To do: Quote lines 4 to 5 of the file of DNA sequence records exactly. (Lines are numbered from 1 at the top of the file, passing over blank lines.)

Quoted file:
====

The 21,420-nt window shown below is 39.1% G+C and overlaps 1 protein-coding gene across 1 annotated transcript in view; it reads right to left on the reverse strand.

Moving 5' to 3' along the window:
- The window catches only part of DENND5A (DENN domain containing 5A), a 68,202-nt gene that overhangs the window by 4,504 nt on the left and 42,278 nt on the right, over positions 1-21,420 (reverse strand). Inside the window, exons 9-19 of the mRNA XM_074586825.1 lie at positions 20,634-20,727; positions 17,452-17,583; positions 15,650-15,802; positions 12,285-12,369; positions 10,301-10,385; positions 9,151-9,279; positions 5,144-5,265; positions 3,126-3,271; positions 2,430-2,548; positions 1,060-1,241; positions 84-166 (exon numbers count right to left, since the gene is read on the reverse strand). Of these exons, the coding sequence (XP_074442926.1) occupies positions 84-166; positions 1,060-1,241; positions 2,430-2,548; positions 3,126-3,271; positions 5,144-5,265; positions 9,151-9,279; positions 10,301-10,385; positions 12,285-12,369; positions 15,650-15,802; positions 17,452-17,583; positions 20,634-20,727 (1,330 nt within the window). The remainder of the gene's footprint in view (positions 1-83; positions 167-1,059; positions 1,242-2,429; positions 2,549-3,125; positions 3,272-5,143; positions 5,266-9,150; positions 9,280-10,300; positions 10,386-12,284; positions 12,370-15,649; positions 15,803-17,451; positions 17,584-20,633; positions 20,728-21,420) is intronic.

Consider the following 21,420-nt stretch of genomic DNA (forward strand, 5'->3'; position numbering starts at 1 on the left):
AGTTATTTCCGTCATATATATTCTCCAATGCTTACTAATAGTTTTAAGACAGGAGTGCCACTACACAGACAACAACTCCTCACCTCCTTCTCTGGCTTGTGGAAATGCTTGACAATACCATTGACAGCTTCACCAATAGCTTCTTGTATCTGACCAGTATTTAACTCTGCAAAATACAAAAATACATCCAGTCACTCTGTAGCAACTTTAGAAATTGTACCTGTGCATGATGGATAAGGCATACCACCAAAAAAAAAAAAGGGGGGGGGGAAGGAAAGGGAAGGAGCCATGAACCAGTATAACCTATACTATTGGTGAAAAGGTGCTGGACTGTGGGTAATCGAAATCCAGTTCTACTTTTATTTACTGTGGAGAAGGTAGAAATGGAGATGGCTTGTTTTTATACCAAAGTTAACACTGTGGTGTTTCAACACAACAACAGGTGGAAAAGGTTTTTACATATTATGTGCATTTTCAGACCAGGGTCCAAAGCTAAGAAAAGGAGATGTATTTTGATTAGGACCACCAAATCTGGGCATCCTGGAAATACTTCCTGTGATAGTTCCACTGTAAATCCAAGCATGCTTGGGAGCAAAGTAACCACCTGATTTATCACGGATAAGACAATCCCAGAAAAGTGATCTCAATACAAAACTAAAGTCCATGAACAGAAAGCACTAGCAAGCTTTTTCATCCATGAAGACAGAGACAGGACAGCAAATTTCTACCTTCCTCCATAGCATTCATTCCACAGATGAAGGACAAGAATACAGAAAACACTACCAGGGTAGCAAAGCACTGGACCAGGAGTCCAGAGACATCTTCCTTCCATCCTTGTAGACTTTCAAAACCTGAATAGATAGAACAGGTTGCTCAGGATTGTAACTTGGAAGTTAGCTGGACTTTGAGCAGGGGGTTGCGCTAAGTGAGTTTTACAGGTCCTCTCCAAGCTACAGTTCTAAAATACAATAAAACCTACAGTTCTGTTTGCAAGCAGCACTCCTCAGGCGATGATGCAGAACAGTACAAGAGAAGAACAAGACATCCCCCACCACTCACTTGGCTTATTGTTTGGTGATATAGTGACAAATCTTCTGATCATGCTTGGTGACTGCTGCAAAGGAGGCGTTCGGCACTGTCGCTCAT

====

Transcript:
Consider the following 21,420-nt stretch of genomic DNA (forward strand, 5'->3'; position numbering starts at 1 on the left):
AGTTATTTCCGTCATATATATTCTCCAATGCTTACTAATAGTTTTAAGACAGGAGTGCCACTACACAGACAACAACTCCTCACCTCCTTCTCTGGCTTGTGGAAATGCTTGACAATACCATTGACAGCTTCACCAATAGCTTCTTGTATCTGACCAGTATTTAACTCTGCAAAATACAAAAATACATCCAGTCACTCTGTAGCAACTTTAGAAATTGTACCTGTGCATGATGGATAAGGCATACCACCAAAAAAAAAAAAGGGGGGGGGGAAGGAAAGGGAAGGAGCCATGAACCAGTATAACCTATACTATTGGTGAAAAGGTGCTGGACTGTGGGTAATCGAAATCCAGTTCTACTTTTATTTACTGTGGAGAAGGTAGAAATGGAGATGGCTTGTTTTTATACCAAAGTTAACACTGTGGTGTTTCAACACAACAACAGGTGGAAAAGGTTTTTACATATTATGTGCATTTTCAGACCAGGGTCCAAAGCTAAGAAAAGGAGATGTATTTTGATTAGGACCACCAAATCTGGGCATCCTGGAAATACTTCCTGTGATAGTTCCACTGTAAATCCAAGCATGCTTGGGAGCAAAGTAACCACCTGATTTATCACGGATAAGACAATCCCAGAAAAGTGATCTCAATACAAAACTAAAGTCCATGAACAGAAAGCACTAGCAAGCTTTTTCATCCATGAAGACAGAGACAGGACAGCAAATTTCTACCTTCCTCCATAGCATTCATTCCACAGATGAAGGACAAGAATACAGAAAACACTACCAGGGTAGCAAAGCACTGGACCAGGAGTCCAGAGACATCTTCCTTCCATCCTTGTAGACTTTCAAAACCTGAATAGATAGAACAGGTTGCTCAGGATTGTAACTTGGAAGTTAGCTGGACTTTGAGCAGGGGGTTGCGCTAAGTGAGTTTTACAGGTCCTCTCCAAGCTACAGTTCTAAAATACAATAAAACCTACAGTTCTGTTTGCAAGCAGCACTCCTCAGGCGATGATGCAGAACAGTACAAGAGAAGAACAAGACATCCCCCACCACTCACTTGGCTTATTGTTTGGTGATATAGTGACAAATCTTCTGATCATGCTTGGTGACTGCTGCAAAGGAGGCGTTCGGCACTGTCGCTCAT